Penumbra, a US-based provider of advanced therapies, has enrolled the first patient into the CHEETAH clinical study, designed to evaluate the safety and performance of the Indigo System with CAT RX Aspiration Catheter in the coronary vessels.

The healthcare firm said that the Indigo CAT RX Aspiration Catheters and Indigo Separator 4 are introduced in 2018, as part of the Indigo Aspiration System, and are indicated for the removal of fresh, soft emboli and thrombi from vessels in the coronary and peripheral vasculature.

Manatee Memorial Hospital cardiac catheterization laboratory director and national principal investigator S Jay Mathews said: “Penumbra has adapted over 10 years of neuro thrombectomy experience to address the limitations of traditional manual aspiration for the coronaries by development of the Indigo System CAT RX device.

“This significant upgrade in innovation from syringe-based aspiration to mechanical power aspiration coupled with highly trackable catheter technology has enabled us to improve our door to reperfusion times and thereby to improve patient care.”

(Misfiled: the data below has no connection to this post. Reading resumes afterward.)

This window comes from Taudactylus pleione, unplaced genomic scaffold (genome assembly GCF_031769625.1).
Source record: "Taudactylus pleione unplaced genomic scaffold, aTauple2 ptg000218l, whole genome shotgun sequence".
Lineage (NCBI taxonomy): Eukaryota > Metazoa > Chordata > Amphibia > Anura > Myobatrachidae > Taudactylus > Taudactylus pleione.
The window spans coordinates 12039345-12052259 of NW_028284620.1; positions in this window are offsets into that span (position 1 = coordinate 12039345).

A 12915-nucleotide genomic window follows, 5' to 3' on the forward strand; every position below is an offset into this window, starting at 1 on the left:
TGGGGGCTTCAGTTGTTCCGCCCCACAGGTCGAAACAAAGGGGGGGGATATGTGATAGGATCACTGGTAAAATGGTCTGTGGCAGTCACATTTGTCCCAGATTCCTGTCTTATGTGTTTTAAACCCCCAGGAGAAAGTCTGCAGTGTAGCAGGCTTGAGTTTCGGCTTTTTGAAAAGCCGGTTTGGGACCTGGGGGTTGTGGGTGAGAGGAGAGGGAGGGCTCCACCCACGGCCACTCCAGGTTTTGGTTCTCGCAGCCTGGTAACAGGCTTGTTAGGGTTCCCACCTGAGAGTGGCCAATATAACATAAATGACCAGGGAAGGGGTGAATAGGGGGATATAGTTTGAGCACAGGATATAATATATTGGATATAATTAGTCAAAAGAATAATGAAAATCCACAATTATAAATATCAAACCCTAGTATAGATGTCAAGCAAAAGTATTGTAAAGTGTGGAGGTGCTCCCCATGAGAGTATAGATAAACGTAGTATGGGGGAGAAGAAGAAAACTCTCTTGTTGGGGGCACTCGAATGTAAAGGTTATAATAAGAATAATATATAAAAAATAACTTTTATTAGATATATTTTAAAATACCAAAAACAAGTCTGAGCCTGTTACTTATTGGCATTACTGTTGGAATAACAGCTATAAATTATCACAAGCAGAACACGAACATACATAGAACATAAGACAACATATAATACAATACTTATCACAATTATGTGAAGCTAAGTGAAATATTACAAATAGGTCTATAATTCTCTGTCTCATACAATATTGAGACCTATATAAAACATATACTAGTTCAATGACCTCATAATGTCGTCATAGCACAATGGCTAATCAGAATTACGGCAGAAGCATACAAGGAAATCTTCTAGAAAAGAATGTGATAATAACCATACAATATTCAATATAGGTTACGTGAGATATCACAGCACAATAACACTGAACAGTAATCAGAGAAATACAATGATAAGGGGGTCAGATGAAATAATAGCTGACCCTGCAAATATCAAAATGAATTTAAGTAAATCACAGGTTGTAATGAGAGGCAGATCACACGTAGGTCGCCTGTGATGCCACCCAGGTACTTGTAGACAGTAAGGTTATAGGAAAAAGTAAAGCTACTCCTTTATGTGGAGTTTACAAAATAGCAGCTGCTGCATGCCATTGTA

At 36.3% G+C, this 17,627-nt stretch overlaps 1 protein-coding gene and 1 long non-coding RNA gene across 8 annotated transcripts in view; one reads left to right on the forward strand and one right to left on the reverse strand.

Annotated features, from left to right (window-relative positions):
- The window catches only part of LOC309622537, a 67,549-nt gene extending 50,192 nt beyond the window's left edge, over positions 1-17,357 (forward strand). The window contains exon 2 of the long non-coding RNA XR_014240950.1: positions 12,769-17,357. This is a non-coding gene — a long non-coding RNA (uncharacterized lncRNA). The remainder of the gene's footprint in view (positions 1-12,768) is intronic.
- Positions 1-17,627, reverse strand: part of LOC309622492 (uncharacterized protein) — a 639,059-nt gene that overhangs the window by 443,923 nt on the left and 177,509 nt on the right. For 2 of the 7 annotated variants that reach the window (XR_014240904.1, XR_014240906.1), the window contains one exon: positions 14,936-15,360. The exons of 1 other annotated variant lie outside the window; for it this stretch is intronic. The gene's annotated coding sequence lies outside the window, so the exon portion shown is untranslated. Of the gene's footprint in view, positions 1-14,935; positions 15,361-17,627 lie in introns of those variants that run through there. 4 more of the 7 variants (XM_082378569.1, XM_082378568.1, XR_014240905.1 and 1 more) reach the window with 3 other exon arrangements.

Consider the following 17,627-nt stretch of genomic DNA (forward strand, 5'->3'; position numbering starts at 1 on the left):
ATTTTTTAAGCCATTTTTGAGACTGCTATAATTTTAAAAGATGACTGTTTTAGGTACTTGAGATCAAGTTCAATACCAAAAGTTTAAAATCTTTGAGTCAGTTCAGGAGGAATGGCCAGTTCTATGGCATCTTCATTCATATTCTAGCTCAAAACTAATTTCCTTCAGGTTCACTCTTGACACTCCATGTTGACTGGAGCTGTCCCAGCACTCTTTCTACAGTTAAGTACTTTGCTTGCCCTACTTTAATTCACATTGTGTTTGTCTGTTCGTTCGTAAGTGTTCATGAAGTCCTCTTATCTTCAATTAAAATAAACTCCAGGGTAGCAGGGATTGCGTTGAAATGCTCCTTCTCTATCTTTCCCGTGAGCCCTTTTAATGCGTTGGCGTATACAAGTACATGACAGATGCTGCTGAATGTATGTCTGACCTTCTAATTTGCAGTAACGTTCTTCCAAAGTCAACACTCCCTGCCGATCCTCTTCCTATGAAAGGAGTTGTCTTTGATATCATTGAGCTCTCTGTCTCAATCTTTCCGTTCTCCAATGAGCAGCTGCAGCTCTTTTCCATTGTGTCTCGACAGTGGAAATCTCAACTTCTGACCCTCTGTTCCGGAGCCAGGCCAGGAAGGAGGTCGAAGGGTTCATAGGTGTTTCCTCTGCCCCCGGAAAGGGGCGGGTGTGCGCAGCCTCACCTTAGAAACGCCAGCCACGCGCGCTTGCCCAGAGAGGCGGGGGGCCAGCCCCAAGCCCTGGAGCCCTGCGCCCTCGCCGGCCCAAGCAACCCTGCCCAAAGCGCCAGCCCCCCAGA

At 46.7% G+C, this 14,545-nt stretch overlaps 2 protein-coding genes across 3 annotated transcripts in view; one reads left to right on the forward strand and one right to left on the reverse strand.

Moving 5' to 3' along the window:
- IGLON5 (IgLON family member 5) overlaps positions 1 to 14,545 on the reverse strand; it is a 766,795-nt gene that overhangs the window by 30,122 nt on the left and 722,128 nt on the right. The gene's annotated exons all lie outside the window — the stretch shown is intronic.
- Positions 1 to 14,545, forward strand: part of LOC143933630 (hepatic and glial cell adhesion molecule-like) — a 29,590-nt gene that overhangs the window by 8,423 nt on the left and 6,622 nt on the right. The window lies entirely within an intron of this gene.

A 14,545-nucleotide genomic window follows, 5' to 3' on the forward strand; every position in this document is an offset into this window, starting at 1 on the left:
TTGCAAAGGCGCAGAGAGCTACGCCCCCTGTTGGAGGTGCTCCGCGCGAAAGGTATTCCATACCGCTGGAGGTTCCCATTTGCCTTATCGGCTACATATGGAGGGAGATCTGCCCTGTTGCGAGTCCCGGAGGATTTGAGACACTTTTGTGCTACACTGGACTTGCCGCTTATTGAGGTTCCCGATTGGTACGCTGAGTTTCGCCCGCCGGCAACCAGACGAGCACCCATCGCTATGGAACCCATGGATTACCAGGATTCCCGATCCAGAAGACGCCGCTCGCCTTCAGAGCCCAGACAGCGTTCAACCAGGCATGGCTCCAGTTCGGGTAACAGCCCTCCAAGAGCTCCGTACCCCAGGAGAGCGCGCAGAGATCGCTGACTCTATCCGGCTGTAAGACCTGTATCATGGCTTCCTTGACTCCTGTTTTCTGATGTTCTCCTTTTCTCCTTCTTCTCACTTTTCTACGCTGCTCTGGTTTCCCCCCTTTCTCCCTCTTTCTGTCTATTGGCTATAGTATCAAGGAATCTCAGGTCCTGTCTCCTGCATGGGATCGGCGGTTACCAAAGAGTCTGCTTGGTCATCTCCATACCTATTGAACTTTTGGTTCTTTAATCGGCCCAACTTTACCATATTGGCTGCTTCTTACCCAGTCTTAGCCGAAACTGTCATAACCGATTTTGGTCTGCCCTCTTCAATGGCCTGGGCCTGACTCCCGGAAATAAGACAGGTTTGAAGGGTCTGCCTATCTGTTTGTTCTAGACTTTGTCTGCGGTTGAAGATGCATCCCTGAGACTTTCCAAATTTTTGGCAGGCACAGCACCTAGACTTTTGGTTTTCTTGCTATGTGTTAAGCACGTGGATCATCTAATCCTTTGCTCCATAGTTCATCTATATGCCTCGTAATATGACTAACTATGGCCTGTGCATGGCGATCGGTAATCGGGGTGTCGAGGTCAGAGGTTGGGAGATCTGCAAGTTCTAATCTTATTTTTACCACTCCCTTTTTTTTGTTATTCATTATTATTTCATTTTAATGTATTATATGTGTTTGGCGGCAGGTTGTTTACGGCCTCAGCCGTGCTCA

Indigo System CAT RX device deploys mechanical power to remove thrombus in the coronaries

Penumbra has designed the Indigo System CAT RX device to make use of mechanical power aspiration to remove thrombus in the coronaries.

The company said that its Indigo CAT RX is a rapid exchange catheter intended for maximised clot removal using its large aspiration lumen, and offers advanced trackability and deliverability through seven material transitions and a proximal laser cut hypotube.

The post-market study CHEETAH is planned to enrol up to 400 patients with coronary thrombus and who are referred for percutaneous coronary intervention (PCI) from up to 25 US centres.

The primary study endpoint is a composition of cardiovascular (CV) death, recurrent myocardial infarction (MI), cardiogenic shock or new or worsening New York Heart Association (NYHA) Class IV heart failure within 30 days.

The secondary endpoints include final TIMI flow grade, final TIMI thrombus grade, and safety assessments at six months.

Washington University School of Medicine cardiac catheterization laboratory director Jasvindar Singh said: “Just like the IMS-III trial for ischemic stroke, the TOTAL trial highlighted that new therapies are needed to improve the outcomes of these patients with high thrombus burden.

“The CHEETAH study is the first step toward making coronary mechanical thrombectomy standard of care for high thrombus burden patients. We expect this study to refine our technique of thrombus aspiration and better understand the utilization of CAT RX for patients with high thrombus burden.”